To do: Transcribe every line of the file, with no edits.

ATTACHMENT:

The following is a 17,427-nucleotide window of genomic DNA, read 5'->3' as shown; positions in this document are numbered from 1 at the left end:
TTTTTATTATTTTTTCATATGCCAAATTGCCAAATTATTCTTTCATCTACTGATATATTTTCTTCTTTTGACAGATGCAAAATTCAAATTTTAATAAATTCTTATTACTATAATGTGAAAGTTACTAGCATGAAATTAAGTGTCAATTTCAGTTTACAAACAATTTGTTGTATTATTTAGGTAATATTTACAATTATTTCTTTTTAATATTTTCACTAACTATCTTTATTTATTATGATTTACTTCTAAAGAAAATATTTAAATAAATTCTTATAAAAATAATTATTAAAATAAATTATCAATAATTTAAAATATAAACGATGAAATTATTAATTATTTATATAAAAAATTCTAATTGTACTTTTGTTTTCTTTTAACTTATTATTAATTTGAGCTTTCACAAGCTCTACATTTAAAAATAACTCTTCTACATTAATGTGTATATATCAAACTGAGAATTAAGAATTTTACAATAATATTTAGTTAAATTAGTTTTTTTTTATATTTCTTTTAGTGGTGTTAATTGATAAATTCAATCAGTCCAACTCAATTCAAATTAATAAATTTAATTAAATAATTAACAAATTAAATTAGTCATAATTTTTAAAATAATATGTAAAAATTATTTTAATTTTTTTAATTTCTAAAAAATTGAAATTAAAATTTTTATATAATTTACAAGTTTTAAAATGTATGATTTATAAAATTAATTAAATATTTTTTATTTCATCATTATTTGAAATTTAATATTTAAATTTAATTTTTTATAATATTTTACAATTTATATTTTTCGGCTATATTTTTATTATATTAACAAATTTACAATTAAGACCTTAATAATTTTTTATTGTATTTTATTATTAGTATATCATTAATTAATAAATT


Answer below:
The following is a 17,427-nucleotide window of genomic DNA, read 5'->3' as shown; positions in this document are numbered from 1 at the left end:
TTTTTATTATTTTTTCATATGCCAAATTGCCAAATTATTCTTTCATCTACTGATATATTTTCTTCTTTTGACAGATGCAAAATTCAAATTTTAATAAATTCTTATTACTATAATGTGAAAGTTACTAGCATGAAATTAAGTGTCAATTTCAGTTTACAAACAATTTGTTGTATTATTTAGGTAATATTTACAATTATTTCTTTTTAATATTTTCACTAACTATCTTTATTTATTATGATTTACTTCTAAAGAAAATATTTAAATAAATTCTTATAAAAATAATTATTAAAATAAATTATCAATAATTTAAAATATAAACGATGAAATTATTAATTATTTATATAAAAAATTCTAATTGTACTTTTGTTTTCTTTTAACTTATTATTAATTTGAGCTTTCACAAGCTCTACATTTAAAAATAACTCTTCTACATTAATGTGTATATATCAAACTGAGAATTAAGAATTTTACAATAATATTTAGTTAAATTAGTTTTTTTTTATATTTCTTTTAGTGGTGTTAATTGATAAATTCAATCAGTCCAACTCAATTCAAATTAATAAATTTAATTAAATAATTAACAAATTAAATTAGTCATAATTTTTAAAATAATATGTAAAAATTATTTTAATTTTTTTAATTTCTAAAAAATTGAAATTAAAATTTTTATATAATTTACAAGTTTTAAAATGTATGATTTATAAAATTAATTAAATATTTTTTATTTCATCATTATTTGAAATTTAATATTTAAATTTAATTTTTTATAATATTTTACAATTTATATTTTTCGGCTATATTTTTATTATATTAACAAATTTACAATTAAGACCTTAATAATTTTTTATTGTATTTTATTATTAGTATATCATTAATTAATAAATT